Hypercholesterolemia is the therapeutic name of the level of high LDL cholesterol. The Center for Disease Control and Prevention (CDC) claims that more than one-third of adults in America suffer from high levels of LDL (bad) cholesterol.
This can increase your risk of heart disease, including cardiac attacks, and cardiovascular disease.
There are three types of cholesterol:
- Low-density lipoprotein (LDL),
- Very low-density lipoprotein (VLDL),
- High-density lipoprotein (HDL).
LDL and VLDL are bad for your health, while HDL is good for your health. Here are three foods that keep the levels of Bad cholesterol under control while providing sufficient amounts of Good Cholesterol.
1. Soy Products
Soybean and other soy products contain plant-based protein that is very beneficial for people with high cholesterol. Even though soy can’t significantly reduce the total cholesterol, it has the ability to reduce the bad LDL cholesterol.
This diet high in protein includes high levels of vitamins, minerals, polyunsaturated fats, and low levels of saturated fats. In order to reduce cholesterol, make sure your diet includes more soybeans, soy flour, tofu, edamame, and rich soy milk.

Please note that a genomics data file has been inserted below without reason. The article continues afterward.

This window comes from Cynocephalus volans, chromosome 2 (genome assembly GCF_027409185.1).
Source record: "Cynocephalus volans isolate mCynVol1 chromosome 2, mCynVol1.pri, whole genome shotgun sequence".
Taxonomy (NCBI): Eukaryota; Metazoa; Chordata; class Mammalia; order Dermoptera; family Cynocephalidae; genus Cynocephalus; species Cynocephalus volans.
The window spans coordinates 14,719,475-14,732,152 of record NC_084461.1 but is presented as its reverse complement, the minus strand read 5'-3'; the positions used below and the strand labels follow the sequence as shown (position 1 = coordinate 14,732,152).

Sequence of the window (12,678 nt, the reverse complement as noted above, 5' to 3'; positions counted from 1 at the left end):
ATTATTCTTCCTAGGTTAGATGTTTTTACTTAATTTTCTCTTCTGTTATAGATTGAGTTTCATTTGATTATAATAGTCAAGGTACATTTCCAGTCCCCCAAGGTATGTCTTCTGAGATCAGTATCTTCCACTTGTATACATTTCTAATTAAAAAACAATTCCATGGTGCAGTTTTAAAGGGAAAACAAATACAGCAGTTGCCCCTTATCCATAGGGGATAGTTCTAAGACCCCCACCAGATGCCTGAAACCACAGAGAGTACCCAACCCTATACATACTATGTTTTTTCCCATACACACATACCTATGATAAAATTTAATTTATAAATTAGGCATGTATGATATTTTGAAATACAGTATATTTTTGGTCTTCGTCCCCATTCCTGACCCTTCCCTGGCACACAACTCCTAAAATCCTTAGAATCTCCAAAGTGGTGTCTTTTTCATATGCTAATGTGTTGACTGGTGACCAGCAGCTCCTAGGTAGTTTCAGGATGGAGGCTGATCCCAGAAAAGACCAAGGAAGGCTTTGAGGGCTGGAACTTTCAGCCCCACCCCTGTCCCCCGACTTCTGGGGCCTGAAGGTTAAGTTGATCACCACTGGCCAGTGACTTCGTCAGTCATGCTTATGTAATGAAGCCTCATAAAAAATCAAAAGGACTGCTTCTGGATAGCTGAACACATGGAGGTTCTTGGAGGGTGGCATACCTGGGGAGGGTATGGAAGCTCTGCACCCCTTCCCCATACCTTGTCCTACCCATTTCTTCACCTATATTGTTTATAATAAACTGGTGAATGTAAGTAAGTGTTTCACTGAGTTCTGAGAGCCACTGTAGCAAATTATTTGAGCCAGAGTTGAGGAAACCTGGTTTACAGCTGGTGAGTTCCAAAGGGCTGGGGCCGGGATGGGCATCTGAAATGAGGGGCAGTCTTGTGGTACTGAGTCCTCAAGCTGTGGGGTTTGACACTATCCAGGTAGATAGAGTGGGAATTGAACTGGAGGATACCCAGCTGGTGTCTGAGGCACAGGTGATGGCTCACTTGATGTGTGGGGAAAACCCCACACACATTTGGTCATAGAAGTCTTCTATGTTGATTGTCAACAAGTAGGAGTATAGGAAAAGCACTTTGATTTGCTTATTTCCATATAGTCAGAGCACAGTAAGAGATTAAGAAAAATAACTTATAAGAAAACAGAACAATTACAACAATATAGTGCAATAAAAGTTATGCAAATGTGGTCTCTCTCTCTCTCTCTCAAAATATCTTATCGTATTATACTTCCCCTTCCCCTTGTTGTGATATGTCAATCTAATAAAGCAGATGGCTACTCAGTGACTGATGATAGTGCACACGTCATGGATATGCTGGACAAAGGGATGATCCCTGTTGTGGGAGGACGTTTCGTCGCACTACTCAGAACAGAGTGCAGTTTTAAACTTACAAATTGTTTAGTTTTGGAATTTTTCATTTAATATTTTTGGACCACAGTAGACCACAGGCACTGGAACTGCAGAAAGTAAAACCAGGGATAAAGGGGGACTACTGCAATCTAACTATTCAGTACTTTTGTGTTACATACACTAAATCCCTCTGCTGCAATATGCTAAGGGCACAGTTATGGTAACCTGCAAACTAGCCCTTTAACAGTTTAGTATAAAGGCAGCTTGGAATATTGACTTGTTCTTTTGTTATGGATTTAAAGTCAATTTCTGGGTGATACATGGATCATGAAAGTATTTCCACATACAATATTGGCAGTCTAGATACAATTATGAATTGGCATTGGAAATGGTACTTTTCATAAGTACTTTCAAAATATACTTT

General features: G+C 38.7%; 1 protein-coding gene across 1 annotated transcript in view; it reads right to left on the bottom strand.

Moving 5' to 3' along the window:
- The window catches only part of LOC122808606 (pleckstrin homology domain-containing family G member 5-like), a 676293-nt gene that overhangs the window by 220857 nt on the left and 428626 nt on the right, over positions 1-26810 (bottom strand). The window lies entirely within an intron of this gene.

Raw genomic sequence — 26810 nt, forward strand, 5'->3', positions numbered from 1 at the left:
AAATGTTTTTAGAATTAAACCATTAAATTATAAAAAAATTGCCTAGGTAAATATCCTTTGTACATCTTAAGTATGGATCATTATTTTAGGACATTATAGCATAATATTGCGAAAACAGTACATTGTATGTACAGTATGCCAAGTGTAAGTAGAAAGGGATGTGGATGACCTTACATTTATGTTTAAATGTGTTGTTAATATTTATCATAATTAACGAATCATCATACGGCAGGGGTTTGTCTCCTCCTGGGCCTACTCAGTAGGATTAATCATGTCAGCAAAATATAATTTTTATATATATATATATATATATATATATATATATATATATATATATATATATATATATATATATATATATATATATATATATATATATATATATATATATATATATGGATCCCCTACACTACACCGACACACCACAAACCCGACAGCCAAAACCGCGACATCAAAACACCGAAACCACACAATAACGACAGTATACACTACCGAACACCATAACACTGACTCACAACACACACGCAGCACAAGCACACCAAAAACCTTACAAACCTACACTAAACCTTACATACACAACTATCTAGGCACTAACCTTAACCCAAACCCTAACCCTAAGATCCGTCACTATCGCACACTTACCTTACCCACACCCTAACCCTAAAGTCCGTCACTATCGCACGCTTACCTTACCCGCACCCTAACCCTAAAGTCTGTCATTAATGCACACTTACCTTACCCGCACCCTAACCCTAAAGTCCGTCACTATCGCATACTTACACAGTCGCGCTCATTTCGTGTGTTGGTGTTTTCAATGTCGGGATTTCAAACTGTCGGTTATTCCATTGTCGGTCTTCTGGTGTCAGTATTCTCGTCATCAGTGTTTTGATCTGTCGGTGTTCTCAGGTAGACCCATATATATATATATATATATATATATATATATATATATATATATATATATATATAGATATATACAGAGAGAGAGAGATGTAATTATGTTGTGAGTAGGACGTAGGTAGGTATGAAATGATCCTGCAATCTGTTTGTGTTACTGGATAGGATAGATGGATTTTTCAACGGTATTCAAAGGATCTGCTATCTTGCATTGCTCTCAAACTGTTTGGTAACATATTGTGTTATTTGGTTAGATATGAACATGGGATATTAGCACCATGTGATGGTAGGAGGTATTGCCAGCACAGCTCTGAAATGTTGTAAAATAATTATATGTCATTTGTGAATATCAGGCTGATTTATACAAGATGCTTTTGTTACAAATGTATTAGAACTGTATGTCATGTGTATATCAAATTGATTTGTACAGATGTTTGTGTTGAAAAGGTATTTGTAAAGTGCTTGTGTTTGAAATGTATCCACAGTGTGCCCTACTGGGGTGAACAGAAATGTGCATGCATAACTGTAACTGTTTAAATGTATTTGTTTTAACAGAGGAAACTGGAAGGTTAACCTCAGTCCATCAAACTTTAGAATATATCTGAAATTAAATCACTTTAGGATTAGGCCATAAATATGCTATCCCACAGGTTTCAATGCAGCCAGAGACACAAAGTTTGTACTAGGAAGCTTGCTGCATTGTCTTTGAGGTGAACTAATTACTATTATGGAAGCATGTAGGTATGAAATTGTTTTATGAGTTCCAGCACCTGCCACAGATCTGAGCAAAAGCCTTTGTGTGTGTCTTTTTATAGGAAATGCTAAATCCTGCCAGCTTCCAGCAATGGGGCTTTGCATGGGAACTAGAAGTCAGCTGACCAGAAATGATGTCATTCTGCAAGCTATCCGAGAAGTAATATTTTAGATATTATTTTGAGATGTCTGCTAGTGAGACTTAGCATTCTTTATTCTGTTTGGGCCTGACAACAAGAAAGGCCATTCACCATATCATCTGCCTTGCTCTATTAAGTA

A bowl of oatmeal is a perfect breakfast meal that is not only tasty, but can lower your high cholesterol as well.
Oats have a high content of soluble fiber that can reduce LDL, which in turn reduces the absorption of cholesterol in the bloodstream. Fiber prevents binge eating and makes you feel full for longer.
Almond is packed with monounsaturated fats, polyunsaturated fats, and fibers, all of which can reduce the bad LDL cholesterol and increase the good one.
This is especially beneficial for your heart health. Almonds can be used with yogurt, cereals, or for topping salads. It is recommended to eat a handful of almonds on a daily basis.
Other nuts and seeds like flaxseeds and walnuts can also effectively reduce your blood cholesterol levels.
High cholesterol can affect all people, regardless of their age. There are some factors that can increase your risk of high cholesterol.
The most common ones include excessive smoking, obesity, poor diet, large waist circumference, lack of exercise, diabetes, and hypothyroidism.